The 4P’s Of Tees! (Part 2: Printing)

This is Part 2 of the 4 Part series that is taking a look at how you can tell the difference between a good tee and a bad tee! Over the past couple years IATT has developed a scale for grading t-shirts in four different categories, those categories being Packaging, Printing, Price and Presentation.

In case you missed Part 1 (Packaging) you can read that HERE. Otherwise let’s get to part 2, PRINTING!

Printing

Printing to me is one of the most important factors when buying t-shirts, but when buying online it is the most difficult to access. Obviously buying tees online has its hurdles, such as not being able to try on or feel the clothing, so examining or feeling the actual print can be extremely tough, actually it’s down right impossible without having it in your hands. Over the course of this article I am going to explain what you should look for when your t-shirt shows up and whether you should continue to buy from that company.

While I am no expert on the entire printing process, I’m going to try explain what I look for when receiving tees. When looking at t-shirt screen printing, two of the first things I look for is how does it look and how does it feel.

How does it look?
When taking a look at the printing what you should be looking for is how clean the design has been printed. Are all the lines sharp, crisp and clean? Can you see any white sneaking out from behind the design that doesn’t look like it should be there? When tees are screen printed the screen printed usually lays down a base coat that is white or some form of white, on to which they lay down the design on top of. During the screen printing process each color is laid down separately on top of each other as it moves from each screen. Some times, especially on older machines, or operators with a lack of experience the tee can move before the next layer of color is laid down. The result of this is the white layer showing through from the bottom, which is less than desirable. While this is pretty rare it does happen from time to time.

Another thing I look for is how heavy or light an ink has been applied to the shirt. If the screen printer has laid down to much ink you can almost see the excess ink on the surface of the print. They key to a good print is to make the ink as much of apart of the actual shirt as possible. That being said as well, if ink is laid down to lightly you can sometimes see the t-shirt behind the ink, especially on darker tees.

How Does It Feel?
This to me honestly is even more important than how it looks and is usually way more obvious. Honestly most small screen printing mistakes that are made are not noticeable and can go undetected, but how a shirt feels is not easy to cover up.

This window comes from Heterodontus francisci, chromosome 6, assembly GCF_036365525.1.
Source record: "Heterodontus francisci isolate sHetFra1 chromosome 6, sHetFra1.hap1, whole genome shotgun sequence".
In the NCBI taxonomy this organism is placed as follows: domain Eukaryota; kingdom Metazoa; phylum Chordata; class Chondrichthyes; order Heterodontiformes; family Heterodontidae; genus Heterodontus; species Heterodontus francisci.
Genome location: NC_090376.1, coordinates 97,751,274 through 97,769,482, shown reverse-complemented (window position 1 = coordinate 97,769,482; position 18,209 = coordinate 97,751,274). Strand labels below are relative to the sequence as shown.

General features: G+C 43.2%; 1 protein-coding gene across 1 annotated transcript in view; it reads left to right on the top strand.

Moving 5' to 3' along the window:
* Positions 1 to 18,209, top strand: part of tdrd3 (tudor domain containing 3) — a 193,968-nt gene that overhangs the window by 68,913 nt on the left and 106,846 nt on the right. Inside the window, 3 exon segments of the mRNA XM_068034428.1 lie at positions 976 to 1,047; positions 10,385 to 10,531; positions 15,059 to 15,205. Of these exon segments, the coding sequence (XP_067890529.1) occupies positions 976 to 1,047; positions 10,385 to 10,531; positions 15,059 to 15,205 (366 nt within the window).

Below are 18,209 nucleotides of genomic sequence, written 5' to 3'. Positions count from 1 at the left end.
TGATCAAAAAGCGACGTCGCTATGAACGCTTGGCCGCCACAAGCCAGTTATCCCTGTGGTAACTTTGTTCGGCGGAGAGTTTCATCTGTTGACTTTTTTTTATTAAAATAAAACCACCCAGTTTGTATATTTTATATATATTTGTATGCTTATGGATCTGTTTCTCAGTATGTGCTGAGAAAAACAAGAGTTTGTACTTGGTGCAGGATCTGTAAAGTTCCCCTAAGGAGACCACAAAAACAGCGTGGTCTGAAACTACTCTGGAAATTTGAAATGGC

With many t-shirt companies opting for jumbo size prints and spot colors sometimes topping 8 or more colors, designs that are not printed well can feel like a giant size shield on your chest. There really isnt anything more uncomfortable than feeling like you have a plastic, non-breathable piece of art on your chest, believe me I’ve been there and I’m sure many of you have as well, it’s not comfortable!

So why are some screen printed shirt more comfortable and soft than other?

How a screen print shirt feels on a shirt comes down to factors including type of ink and the actual screen printer themselves. Most screen printed tees use plastisol ink, which as you guessed is a plastic based ink, as a rule plastisol based inks by themselves really don’t dye into or become part of the shirt, they instead sit on top of the shirt and are usually very noticeable to the touch. While plastisol doesn’t dye into the shirt, it is by far the most widely used ink when screen printing, for it’s bold colors, versatility and price point.

Other inks that are widely used in screen printing include discharge and water based inks. These inks by nature are much softer because they actually dye right into the shirt, thus becoming part of the shirt which is extremely soft to the touch but lack some of the benefits such as bright bold colors that you get from plastisol inks.

The Bottom Line
The only way you are going to know if a t-shirt company has quality printing is to either buy the shirt and form your opinion, know what to expect from certain inks (which is still very difficult) or read blogs such as Iamthetrend, Hide Your Arms, Pop Culture Tees and others. Most t-shirt blogs do a good job talking about printing quality and can be very helpful when buying shirts.

If you do buy a shirt that has less than stellar printing quality or is uncomfortable to wear, RETURN IT! You should never have to pay for something that you are not happy with. Most T-Shirt Companies are more than willing to go the extra mile to make you happy!

If your interested in finding more about inks or the different screen printing processes you can check out the interview that I did with Iain, head screen printer of Threadbird (ex-storenvy printing) below: